Aissata came to New York in 2010 to seek humanitarian asylum. Growing up in Mali, she had been a victim of violent gender-based practices. Aissata had been an IT network administrator for a renowned humanitarian organization in Mali, overseeing operations for the capital city and three regional offices. Even with her experience and credentials, she needed a college degree to resume her career.  In 2010 she entered Fordham University and will graduate from the Gabelli School of Business for a Bachelor of Science in Public Accounting graduating in May 2015. Aissata was referred to BCNA’s IDA program by a fellow asylee. She completed the program in August 2103 with $2000 in savings and received a $2000 matching IDA grant that she used towards school expenses, including a new computer and textbooks.

Wyllys Rodriguez

Originally from the Dominican Republic, Wyllys came to the US in 2012 and was granted humanitarian asylum. After arriving in New York, Wyllys wanted to take every opportunity to further his education. He began studying towards a Liberal Arts degree at Hostos Community College in 2014. To pay for his education, he works part-time at a Spanish restaurant in the Bronx, and participates in a federal work-study program.  He learned about BCNA’s IDA program from Catholic Charities, and enrolled in May 2014.  Within six months, he had saved $2000 and received a $2000 IDA matching grant that he purchase a laptop computer and accessories for school.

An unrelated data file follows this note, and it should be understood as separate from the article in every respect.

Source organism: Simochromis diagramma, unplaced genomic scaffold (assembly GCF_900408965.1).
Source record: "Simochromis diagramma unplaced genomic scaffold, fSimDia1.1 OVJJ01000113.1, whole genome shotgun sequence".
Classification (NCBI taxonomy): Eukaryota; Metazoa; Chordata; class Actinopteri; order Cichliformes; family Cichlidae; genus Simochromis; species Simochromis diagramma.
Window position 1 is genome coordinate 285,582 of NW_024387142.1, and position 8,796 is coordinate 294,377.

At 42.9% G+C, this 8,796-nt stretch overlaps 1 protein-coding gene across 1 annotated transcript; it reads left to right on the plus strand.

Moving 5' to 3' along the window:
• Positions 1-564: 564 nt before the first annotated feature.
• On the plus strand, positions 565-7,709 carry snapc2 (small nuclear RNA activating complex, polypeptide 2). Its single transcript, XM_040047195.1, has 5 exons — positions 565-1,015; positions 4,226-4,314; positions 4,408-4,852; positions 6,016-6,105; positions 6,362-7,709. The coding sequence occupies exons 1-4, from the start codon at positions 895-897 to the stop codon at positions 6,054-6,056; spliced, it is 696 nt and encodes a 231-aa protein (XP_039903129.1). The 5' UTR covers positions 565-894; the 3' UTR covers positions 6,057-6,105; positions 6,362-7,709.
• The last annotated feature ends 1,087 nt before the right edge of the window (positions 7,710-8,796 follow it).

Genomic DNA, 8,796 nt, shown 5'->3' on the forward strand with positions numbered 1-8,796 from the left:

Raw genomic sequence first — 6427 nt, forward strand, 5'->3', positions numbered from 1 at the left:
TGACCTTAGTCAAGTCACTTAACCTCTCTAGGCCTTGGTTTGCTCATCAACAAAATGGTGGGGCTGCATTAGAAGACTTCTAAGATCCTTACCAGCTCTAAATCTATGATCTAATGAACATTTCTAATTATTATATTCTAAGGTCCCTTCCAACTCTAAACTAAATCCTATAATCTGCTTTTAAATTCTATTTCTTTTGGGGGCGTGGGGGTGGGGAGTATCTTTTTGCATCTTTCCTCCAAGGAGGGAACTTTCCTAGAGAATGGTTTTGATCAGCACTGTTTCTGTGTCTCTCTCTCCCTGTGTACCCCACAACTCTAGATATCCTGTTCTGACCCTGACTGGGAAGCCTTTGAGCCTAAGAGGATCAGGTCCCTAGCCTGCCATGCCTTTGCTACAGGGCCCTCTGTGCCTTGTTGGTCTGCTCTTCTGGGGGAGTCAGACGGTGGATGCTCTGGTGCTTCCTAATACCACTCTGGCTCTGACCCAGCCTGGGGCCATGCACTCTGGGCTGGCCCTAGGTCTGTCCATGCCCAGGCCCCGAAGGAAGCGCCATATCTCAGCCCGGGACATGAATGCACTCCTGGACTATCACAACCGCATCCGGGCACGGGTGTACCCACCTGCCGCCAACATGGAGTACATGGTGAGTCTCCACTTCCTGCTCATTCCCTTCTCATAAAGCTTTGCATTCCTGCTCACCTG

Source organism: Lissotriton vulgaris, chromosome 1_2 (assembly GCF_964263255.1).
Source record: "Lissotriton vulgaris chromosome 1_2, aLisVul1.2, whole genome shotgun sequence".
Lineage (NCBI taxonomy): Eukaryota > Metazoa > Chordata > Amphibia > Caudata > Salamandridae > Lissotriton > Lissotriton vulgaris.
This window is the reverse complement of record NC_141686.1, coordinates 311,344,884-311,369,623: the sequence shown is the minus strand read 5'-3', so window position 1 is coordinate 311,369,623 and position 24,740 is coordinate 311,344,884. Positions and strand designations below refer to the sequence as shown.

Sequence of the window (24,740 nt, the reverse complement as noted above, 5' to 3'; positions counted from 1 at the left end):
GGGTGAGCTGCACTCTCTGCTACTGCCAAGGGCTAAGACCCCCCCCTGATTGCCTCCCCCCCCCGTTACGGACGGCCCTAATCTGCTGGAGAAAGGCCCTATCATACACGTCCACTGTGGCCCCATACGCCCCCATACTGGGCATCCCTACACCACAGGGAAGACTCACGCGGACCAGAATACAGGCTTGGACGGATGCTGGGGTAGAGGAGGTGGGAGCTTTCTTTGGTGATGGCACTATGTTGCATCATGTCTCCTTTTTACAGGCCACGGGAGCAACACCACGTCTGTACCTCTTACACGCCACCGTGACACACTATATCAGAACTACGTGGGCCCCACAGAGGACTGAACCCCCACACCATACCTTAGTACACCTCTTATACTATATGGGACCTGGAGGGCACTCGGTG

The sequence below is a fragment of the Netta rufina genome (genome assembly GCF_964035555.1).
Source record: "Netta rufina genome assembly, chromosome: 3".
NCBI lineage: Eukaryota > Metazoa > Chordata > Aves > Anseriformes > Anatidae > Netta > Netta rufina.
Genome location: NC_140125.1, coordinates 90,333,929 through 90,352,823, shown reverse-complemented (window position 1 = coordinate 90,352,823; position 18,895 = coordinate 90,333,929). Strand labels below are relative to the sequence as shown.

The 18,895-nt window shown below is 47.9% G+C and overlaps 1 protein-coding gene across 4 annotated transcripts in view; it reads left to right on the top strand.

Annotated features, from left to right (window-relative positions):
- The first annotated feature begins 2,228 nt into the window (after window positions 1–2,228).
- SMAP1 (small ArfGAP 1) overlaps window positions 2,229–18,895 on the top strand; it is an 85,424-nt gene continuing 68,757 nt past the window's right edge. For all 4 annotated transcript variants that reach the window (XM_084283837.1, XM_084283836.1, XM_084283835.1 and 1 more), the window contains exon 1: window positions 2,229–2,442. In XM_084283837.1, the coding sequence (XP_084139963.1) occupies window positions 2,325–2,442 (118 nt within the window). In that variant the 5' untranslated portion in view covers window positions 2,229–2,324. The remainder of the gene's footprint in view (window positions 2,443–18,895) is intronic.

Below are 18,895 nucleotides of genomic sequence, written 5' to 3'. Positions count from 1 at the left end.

Zhuldyz Makhadiyeva

Zhuldyz came to the US in 2010 from Kazakhstan, where she had earned an Associate degree in teaching English. But when she arrived in New York City, she wanted to pursue another dream she’d had since her teenage years: becoming a makeup artist. Although she had some experience in Kazakhstan, to work in the industry in New York, she needed formal training. Her friend Samal referred her to BCNA, and she enrolled in the IDA program in October 2014. She saved $4,000 and received a $4,000 matching grant to pay for tuition at CHIC STUDIOS, a leading makeup artistry school. She will graduate in June 2015, opening doors to work for fashion shows, TV, and weddings.